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Researchers double the power of the price-earnings ratio – University of Reading

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Researchers double the power of the price-earnings ratio

Release Date 04 April 2006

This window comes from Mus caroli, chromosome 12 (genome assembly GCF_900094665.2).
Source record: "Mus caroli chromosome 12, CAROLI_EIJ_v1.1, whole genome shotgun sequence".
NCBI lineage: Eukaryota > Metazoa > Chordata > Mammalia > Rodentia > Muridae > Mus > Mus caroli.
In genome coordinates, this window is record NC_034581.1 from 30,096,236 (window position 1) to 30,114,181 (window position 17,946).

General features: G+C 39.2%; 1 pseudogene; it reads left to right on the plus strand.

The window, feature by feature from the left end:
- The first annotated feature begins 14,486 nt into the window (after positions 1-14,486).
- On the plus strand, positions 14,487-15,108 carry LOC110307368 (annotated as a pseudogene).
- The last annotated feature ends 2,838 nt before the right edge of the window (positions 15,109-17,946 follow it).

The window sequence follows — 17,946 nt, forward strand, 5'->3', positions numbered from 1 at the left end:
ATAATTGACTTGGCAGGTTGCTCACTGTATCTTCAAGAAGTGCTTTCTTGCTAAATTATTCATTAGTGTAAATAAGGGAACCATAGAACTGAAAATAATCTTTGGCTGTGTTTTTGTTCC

arrow pointing upwardsNew research by Keith Anderson in the ICMA Centre at the University of Reading and Chris Brooks (Cass Business School)* has made it possible to almost double the power of the price-earnings ratio (P/E) to predict returns, by taking multiple years of past earnings into account in the P/E calculation. The findings show that the power of the price-earnings ratio (P/E) has until now been seriously underestimated due to taking too short-term a view of earnings. Fund managers could gain a significant competitive advantage by changing the way they calculate the P/E. That low P/E shares tend to outperform high P/E shares (the 'price-earnings effect') has been known for decades, but whether multiple years of earnings are more useful than earnings from the most recent year in predicting returns has not been investigated until now. Looking at all UK companies since 1975 and using the traditional P/E ratio, Anderson and Brooks found the difference in average annual returns between the value and glamour deciles (the 'value premium') to be 6% - similar to other authors' findings. But they were able to almost double the value premium by calculating P/E ratios using earnings averaged over the last eight years. Averaging, however, implies equal weights for each past year. The premium can be enhanced further by optimising the weights of the past years of earnings when constructing the P/E ratio. They examined several plausible weighting rules for the past years of earnings. Earnings from two or three years ago have a particularly poor predictive ability, whereas the individual earnings figures from five, six, seven or eight years ago, divided by the current share price, are better predictors of returns than the traditional P/E. This is testament to the limitations of the usual P/E ratio for predicting returns. Keith Anderson said, 'Our results are clear: multiple years of earnings are a better predictor of returns that the traditional one-year P/E. An eight-year average is twice as effective, generating arbitrage strategy returns of almost 12% per year. We can further improve our results by optimising the weights, because the value premium does not increase in a straight line as more past years are added into the calculation.' * Anderson, K. & Brooks, C. 2006. The Long-Term Price-Earnings Ratio. Journal of Business Finance and Accounting (forthcoming) Ends For media enquiries please contact: Keith Anderson, ICMA Centre, University of Reading T: 0118 378 8239 E: keithanderson@icmacentre.rdg.ac.uk Eleanor Holmes, Press Officer at the University of Reading T: 0118 378 6166 E: e.m.holmes@rdg.ac.uk

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